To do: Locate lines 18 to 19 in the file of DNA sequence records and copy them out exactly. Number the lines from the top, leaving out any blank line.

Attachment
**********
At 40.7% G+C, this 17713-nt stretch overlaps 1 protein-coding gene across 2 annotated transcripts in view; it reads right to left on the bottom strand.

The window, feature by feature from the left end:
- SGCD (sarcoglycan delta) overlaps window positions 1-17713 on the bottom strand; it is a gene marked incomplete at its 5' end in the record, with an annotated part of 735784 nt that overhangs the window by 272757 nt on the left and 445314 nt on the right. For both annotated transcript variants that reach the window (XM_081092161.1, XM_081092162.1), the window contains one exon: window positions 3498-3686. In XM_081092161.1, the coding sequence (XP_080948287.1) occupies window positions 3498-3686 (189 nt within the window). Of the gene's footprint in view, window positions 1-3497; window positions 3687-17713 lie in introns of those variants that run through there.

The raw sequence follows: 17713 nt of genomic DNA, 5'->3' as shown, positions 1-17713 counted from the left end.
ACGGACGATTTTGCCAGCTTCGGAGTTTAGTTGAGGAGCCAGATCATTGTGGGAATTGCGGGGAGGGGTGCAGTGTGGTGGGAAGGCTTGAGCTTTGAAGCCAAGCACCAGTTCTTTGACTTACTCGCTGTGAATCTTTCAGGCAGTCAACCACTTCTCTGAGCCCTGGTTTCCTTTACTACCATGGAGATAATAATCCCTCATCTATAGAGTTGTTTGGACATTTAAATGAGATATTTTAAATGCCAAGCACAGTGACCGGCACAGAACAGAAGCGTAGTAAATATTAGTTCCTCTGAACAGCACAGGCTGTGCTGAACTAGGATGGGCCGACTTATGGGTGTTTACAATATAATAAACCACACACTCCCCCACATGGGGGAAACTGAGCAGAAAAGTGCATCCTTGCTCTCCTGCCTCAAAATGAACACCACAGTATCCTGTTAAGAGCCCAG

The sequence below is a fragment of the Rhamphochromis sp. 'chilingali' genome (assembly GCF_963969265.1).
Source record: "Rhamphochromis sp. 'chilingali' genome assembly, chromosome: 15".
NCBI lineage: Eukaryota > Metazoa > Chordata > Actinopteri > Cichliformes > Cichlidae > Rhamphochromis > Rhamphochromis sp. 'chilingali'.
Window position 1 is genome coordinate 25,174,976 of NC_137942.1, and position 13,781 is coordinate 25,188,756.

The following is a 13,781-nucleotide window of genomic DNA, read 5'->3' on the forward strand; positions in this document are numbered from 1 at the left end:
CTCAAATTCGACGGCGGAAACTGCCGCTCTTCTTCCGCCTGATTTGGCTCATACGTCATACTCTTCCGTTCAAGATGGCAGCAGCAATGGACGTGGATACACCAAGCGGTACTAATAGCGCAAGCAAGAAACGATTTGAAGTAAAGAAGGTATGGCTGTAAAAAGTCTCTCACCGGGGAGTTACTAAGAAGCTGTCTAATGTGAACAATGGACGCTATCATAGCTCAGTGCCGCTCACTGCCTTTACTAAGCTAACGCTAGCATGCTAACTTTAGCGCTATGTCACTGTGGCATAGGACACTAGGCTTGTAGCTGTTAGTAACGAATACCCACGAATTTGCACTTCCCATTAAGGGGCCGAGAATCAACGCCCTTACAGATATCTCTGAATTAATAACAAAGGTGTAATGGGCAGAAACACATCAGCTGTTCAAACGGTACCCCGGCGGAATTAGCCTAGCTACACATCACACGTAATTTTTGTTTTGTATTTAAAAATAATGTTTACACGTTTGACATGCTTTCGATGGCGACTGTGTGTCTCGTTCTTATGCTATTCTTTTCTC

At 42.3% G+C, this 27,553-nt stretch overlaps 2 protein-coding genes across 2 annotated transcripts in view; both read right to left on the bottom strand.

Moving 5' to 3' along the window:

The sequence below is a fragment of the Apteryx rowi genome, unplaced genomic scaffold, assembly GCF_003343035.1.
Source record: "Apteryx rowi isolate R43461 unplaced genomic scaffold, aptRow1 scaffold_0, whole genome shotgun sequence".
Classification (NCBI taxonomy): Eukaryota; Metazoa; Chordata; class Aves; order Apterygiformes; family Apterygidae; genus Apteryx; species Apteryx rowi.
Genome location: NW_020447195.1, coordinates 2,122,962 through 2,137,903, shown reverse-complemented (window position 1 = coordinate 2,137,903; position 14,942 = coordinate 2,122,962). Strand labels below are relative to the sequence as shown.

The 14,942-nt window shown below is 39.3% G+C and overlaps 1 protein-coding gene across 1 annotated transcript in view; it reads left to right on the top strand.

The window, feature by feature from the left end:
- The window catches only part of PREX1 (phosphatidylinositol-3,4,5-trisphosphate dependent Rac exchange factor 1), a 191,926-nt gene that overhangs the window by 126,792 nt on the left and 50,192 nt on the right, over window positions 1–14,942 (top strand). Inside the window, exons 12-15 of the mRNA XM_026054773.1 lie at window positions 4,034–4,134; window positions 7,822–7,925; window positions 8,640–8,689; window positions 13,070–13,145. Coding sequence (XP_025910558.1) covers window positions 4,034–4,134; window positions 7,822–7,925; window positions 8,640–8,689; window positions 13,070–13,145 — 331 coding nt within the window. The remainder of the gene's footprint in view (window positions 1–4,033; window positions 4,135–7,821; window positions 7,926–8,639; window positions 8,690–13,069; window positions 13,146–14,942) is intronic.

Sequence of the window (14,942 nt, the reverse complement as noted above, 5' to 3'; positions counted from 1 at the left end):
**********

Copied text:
The 14,942-nt window shown below is 39.3% G+C and overlaps 1 protein-coding gene across 1 annotated transcript in view; it reads left to right on the top strand.

The window, feature by feature from the left end: